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Afghan Women’s Network Pres.: Women’s Rights May Go Back 200 Years If Taliban Not Held Accountable

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Mahbouba Seraj, president of the Afghan Women’s Network and a longtime advocate for women’s rights, says the Taliban have already restricted women’s freedoms since taking over the country, despite their assurances that they have shifted their views since the last time they were in power. “If they continue like this, … Afghanistan will go back another 200 years,” says Seraj. “One cannot just disregard the women of Afghanistan and say they don’t exist. This doesn’t work.”

This is a rush transcript. Copy may not be in its final form.

AMY GOODMAN: This is Democracy Now!, democracynow.org, The War and Peace Report. I’m Amy Goodman, with Nermeen Shaikh, as we turn to Afghanistan, where the Taliban held a parade in the country’s second-largest city Wednesday to display the American-made military equipment they’ve seized or that was left behind after the withdrawal of the U.S. troops. Pentagon Press Secretary John Kirby responded by claiming the U.S. has deactivated all the gear U.S. forces abandoned at the airport.

Meanwhile, General Mark Milley, chair of the Joint Chiefs of Staff, told reporters Wednesday it’s possible the United States will coordinate with the Taliban in the fight against the Islamic State. He declined to say whether the U.S. would collaborate with the new Taliban government.

GEN. MARK MILLEY: We don’t know what the future of the Taliban is, but I can tell you from personal experience that this is a ruthless group, from the past. And whether or not they changed remains to be seen.

AMY GOODMAN: This comes as the deputy head of the Taliban political office in Qatar told the BBC Wednesday that women may not be able to hold senior positions in the new government.

SHER MOHAMMMAD ABBAS STANIKZAI: Women also, I cannot say that they will be at the top. If they are not on the top, maybe they will be in the government in the lower part of these things, because in every department of the government and ministries, you can see almost half of the sector workers are women. So, they can come back to their work and they can continue. But maybe in this new government which has been announced, in the top posts — I mean to say in the Cabinet — they may not be women.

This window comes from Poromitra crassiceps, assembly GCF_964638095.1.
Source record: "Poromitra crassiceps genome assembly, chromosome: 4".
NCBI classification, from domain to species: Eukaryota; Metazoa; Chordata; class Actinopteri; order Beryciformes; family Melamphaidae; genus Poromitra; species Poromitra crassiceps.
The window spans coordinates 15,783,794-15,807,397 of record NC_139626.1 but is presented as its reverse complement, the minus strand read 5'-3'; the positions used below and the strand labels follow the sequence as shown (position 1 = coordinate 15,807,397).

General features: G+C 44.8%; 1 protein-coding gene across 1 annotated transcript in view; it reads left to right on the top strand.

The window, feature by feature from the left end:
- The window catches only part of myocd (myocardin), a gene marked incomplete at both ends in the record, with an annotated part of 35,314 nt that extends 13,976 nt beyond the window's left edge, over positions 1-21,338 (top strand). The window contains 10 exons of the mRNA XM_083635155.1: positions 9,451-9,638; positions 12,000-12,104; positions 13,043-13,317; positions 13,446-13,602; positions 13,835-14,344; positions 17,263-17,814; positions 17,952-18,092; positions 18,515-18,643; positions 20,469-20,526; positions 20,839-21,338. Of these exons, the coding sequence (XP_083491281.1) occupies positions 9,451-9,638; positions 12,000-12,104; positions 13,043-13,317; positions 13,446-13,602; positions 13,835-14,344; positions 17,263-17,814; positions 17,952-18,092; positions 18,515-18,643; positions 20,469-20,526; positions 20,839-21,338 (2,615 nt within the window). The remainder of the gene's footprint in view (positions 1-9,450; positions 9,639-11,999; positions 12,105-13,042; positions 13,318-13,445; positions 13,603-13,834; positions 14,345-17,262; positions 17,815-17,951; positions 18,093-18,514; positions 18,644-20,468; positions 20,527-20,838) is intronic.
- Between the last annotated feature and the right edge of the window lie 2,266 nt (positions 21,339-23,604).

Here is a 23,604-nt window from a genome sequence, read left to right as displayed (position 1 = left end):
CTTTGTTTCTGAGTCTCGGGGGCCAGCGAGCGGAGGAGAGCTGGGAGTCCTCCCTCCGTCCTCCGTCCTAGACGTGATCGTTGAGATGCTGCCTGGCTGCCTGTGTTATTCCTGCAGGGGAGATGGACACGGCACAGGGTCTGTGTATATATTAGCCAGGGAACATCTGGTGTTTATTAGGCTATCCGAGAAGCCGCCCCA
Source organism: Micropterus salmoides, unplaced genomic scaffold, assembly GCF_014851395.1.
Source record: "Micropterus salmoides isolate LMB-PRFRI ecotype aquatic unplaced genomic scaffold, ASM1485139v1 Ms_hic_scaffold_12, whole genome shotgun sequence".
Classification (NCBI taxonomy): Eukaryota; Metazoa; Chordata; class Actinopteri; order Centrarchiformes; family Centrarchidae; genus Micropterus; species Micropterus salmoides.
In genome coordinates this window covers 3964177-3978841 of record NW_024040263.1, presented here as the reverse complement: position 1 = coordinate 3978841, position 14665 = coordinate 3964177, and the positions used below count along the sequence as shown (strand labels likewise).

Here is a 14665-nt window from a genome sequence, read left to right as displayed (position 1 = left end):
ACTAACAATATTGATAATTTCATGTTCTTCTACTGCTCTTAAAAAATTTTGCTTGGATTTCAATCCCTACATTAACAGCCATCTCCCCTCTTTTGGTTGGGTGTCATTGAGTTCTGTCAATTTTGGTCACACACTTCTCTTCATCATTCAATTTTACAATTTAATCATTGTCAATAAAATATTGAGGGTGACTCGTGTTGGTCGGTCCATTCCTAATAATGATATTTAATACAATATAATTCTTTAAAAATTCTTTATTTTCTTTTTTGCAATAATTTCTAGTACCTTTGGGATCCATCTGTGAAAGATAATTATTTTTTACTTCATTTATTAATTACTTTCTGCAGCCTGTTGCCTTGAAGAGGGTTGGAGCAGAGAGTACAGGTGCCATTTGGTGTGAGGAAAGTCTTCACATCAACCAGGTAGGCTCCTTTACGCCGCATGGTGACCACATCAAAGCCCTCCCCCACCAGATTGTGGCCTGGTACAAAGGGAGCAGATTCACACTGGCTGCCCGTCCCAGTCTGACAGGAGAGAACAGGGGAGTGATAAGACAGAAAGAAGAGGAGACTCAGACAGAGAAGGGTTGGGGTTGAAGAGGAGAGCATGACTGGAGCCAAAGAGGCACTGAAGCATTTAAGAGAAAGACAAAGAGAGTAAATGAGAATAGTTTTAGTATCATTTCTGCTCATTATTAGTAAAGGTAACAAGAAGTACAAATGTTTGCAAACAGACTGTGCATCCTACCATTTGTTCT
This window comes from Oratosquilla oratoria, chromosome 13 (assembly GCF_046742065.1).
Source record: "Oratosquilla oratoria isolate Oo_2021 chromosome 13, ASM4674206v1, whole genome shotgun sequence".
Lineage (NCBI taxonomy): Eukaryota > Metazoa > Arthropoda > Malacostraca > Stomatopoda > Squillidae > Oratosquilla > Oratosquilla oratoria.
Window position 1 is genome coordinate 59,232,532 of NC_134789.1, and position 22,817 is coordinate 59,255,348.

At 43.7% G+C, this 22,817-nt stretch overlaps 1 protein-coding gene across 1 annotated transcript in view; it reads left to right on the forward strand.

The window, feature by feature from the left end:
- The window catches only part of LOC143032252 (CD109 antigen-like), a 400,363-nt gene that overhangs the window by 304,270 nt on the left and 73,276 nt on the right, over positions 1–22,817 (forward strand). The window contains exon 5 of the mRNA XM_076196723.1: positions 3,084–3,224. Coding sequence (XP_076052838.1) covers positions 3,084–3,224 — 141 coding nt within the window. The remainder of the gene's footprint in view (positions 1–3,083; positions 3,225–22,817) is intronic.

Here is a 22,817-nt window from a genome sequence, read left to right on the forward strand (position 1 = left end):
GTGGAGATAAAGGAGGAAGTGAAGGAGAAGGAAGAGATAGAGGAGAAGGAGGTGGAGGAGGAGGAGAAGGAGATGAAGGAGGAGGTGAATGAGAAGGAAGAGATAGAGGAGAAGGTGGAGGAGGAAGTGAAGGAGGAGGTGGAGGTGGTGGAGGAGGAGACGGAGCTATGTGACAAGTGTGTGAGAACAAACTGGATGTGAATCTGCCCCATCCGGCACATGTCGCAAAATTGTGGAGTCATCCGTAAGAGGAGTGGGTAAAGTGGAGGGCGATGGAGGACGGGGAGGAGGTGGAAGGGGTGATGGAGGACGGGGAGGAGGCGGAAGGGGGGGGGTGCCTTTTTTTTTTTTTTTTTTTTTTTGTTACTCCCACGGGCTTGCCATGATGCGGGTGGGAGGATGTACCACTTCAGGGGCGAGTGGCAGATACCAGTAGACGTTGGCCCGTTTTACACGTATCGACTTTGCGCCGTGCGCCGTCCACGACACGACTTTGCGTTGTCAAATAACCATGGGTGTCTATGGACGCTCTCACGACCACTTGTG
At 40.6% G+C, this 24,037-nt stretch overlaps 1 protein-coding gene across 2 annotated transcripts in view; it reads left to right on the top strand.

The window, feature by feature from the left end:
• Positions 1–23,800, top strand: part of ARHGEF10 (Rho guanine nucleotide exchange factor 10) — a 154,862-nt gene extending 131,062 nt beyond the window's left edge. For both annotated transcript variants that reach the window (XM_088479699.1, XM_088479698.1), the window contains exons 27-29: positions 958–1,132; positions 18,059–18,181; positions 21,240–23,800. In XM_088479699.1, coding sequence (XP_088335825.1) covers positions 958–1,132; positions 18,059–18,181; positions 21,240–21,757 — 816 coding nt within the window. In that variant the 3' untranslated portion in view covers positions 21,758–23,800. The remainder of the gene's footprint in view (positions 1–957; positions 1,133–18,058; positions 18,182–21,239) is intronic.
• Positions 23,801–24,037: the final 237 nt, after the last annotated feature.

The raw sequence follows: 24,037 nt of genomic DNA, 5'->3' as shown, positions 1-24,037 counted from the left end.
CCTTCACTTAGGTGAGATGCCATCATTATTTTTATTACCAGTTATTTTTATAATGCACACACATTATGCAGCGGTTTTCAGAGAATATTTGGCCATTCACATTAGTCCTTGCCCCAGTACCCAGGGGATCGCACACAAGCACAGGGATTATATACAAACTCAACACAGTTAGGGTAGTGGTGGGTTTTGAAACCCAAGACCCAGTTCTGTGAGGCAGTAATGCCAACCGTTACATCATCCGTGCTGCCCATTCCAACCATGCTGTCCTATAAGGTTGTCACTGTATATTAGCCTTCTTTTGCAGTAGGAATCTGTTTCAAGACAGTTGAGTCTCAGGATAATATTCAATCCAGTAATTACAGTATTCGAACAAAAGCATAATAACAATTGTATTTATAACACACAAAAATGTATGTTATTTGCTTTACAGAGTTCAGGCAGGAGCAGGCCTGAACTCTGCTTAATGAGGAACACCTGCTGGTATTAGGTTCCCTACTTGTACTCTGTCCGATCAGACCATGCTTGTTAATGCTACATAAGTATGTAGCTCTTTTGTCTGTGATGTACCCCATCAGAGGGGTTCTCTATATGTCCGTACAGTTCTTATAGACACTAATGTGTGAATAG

AMY GOODMAN: The Taliban also have said that women can go on to higher education, to university, but they have to be in separate classrooms from men and taught by women or the elderly.

For more, we’re joined in Kabul, Afghanistan, by Mahbouba Seraj. She is the president of the Afghan Women’s Network, longtime advocate for women’s rights.

We welcome you to Democracy Now!, Mahbouba. And thank you so much for being with us. You have said that it is a relief that the U.S. military is gone. Can you talk about what’s happening in the streets right now and what has happened to women over these last 20 years, for the United States the longest war in U.S. history?

MAHBOUBA SERAJ: Well, thank you, Ms. Goodman.

First of all, going to the part of your question that I said it’s a relief that the United States left, because especially if you were in Afghanistan in the past two years, and then when they started making the deal with the Taliban as far as the peace agreement was concerned, and then in the — specifically, in the last two months of it, with the way — you know, because the United States made this agreement with the Taliban that we are going to — you know, you can have — as long as you don’t hurt any Americans, you can go right ahead and have that war. Although they were helping the military of Afghanistan from the air, but the rest of it was like, you know, they were just spectators, and the war was going on.

And in the last two months of it, the situation got a lot worse. The soldiers of Afghanistan were dying left and right. And, I mean, everybody was like — it was like such a disaster. And then there were all of these thugs all over the city of Kabul or in the provinces, and they were doing their thing. And then there was this war. It was so chaotic that, honestly, when they left, at that night, at one minute to 12:00, I was like — I took a deep breath, and I said, “Thank god this is over,” because it was very hard on all of us. It was very hard specifically because of the deal that was made, that we never knew how it was, why it was made like that, because the United States had an agreement with Afghanistan to be with us until 2024, and then they did all of that. So, it’s like — it was very disappointing, and it was extremely upsetting, the whole thing, for me.